Recipe good use of blackberries, peaches

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By Joan Martin

The peak season for blackberries in Kentucky is June and July. Look for firm, dry berries whether you are picking or purchasing.
Avoid containers that are stained because that may indicate crushed or overripe berries.
Blackberries should be shiny and black. Avoid berries that have a dull appearance or have a reddish color. Moisture will increase spoilage. Don’t wash berries until you are ready to use them.
Blackberries should be eaten within two or three days of harvest. Fresh blackberries, served at room temperature, will have the best flavor. Berries may be canned or made into jelly or jam for later use.
Blackberries can also be frozen for future use. Wash blackberries, then allow to dry and package in freezer bags or canning jars.
Freezing foods is the only time it’s safe to reuse flat canning lids. Label the package or lid with the name of the produce and date frozen. Nothing lasts forever, not even in the freezer. For best flavor, use frozen berries within 10-12 months.
A half cup serving of blackberries has 35 calories, 7 grams carbohydrates, and 4 grams of dietary fiber. They are also high in vitamin C and potassium. Like most berries, the more intense the color, the sweeter the berry. Add blackberries to cereal to add fiber to your breakfast.
Peaches and blackberries are a colorful combination in the Blackberry Peach Crumble recipe below. Freestone or clingstone are the most common type of peach grown in Kentucky. The season begins in mid to late-June, depending on weather conditions.
Choose peaches that are soft to the touch, blemish free and have a fragrant smell. Never store hard fruit in the refrigerator, in plastic bags, or in direct sunlight. Peaches can be ripened by placing them in a brown paper bag, loosely closing the top and keeping them at room temperature. They will usually ripen within one to three days. When ripe, they will smell delicious and will give slightly when gently squeezed. Once ripe, peaches may be placed in the refrigerator for about a week, or prepared for freezing for later use.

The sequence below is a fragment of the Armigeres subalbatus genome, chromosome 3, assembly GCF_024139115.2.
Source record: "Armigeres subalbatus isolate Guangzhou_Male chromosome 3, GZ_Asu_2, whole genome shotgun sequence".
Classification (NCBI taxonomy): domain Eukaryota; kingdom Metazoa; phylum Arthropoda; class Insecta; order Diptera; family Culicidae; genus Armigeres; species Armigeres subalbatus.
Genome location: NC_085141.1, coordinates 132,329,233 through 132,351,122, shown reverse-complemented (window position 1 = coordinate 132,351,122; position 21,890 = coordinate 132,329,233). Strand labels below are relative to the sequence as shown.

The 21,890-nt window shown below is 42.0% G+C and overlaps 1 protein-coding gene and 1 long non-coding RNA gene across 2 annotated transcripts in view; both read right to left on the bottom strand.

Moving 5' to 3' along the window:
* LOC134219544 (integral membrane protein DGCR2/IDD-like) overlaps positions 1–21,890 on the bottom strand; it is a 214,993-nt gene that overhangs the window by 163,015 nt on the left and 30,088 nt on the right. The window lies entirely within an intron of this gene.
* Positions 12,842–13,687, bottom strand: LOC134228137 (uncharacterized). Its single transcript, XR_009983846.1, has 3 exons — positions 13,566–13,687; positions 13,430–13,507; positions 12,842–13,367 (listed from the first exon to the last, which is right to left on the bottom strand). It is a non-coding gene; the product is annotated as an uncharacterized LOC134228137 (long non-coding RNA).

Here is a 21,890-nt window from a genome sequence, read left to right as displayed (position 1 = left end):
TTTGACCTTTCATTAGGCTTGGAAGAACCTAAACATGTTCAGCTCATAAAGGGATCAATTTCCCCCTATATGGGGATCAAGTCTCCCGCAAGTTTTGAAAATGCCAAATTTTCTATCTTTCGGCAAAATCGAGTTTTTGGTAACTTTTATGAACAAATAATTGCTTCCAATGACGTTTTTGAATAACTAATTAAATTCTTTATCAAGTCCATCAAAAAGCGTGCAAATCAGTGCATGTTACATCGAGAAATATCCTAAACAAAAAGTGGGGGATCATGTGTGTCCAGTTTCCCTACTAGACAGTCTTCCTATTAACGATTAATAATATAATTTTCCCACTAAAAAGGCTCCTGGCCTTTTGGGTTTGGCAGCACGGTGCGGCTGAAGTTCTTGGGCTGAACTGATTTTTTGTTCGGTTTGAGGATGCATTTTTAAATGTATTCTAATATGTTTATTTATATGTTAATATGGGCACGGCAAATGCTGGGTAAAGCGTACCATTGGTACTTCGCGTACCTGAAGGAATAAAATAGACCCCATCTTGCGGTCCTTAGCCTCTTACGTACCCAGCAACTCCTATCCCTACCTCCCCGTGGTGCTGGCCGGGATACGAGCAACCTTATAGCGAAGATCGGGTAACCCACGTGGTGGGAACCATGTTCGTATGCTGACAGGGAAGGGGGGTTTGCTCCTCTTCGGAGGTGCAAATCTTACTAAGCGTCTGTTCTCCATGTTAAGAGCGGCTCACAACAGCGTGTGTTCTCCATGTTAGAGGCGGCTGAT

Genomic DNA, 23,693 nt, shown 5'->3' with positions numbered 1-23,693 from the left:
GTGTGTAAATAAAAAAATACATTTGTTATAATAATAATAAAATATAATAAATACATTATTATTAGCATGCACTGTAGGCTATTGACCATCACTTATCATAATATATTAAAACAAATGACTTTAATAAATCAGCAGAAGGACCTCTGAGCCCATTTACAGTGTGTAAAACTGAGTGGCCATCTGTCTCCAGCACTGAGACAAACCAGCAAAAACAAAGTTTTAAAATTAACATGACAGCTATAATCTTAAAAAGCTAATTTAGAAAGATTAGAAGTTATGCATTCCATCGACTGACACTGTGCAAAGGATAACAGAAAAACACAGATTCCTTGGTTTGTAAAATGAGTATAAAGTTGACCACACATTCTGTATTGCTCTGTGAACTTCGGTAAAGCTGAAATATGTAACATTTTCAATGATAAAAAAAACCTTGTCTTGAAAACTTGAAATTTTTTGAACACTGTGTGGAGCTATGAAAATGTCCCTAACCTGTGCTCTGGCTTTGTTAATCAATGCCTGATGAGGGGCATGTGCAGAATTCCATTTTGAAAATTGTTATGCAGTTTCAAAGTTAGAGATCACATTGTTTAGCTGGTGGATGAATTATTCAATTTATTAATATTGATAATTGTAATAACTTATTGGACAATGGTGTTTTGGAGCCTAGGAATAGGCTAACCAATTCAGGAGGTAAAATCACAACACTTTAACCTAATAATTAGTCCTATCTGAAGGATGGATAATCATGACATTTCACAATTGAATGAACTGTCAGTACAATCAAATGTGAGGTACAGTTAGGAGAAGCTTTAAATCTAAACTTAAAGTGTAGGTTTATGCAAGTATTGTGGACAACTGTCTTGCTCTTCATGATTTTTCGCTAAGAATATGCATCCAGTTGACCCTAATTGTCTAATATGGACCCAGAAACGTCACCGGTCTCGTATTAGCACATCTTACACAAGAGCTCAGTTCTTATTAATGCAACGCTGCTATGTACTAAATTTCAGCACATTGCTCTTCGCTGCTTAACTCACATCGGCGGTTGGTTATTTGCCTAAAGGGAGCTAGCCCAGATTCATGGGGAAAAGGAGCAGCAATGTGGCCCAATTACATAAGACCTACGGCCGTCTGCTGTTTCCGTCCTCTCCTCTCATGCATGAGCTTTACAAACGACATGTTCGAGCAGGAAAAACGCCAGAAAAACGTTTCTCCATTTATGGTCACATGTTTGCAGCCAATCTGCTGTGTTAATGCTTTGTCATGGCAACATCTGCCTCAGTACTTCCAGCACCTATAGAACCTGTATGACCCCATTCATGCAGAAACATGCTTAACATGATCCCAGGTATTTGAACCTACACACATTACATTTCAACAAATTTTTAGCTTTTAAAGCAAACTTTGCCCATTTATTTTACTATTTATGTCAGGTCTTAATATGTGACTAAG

When preparing a large quantity of peaches, they can be treated with a commercial anti-browning agent or use 1 teaspoon lemon juice per one cup cold water. Toss peaches in the liquid. It isn’t necessary to cover the peaches with liquid.
If you want to know more about Kentucky produce and availability, search online for Kentucky Proud Produce Availability.
You can also pick up a copy at the Anderson County Extension Office. Consider shopping at our local farmer’s market and help support local growers who bring the best from their farm to your table.

Blackberry Peach Crumble
2 cups fresh blackberries
2 cups peeled and sliced fresh peaches or 1 (16 ounce) bag frozen peach slices, thawed
1 teaspoon grated lemon peel
2 tablespoons cornstarch
1/3 cup plus 1/2 cup packed brown sugar (add separately according to directions)
1/2 cup all-purpose flour
1/2 cup chopped blanched almonds, (optional)
1/4 teaspoon salt
6 tablespoons butter or margarine, cut into pieces
Combine blackberries, peaches, lemon peel, cornstarch and 1/3 cup brown sugar in a bowl. Pour into a lightly greased 8-inch baking dish.
Mix together flour, almonds, salt and remaining 1/3 cup brown sugar. With pastry blender or two knives, cut in the butter until the mixture resembles coarse meal. Sprinkle flour mixture over fruit.
Bake at 400 degrees for 30 minutes.
Cool 10 minutes before serving to allow juices to thicken.
Makes 8 1/2 cup servings
Nutritional analysis: 270 calories, 14 g fat, 25 mg, cholesterol, 135 mg sodium, 35 g carbohydrate 2 g protein, 3 g fiber. Without almonds the calorie and fat content changes to 220 calories and 9 g fat

Joan Martin is the Anderson County Extension agent for Family and Consumer Science. She can be reached via e-mail at joan.martin@uky.edu.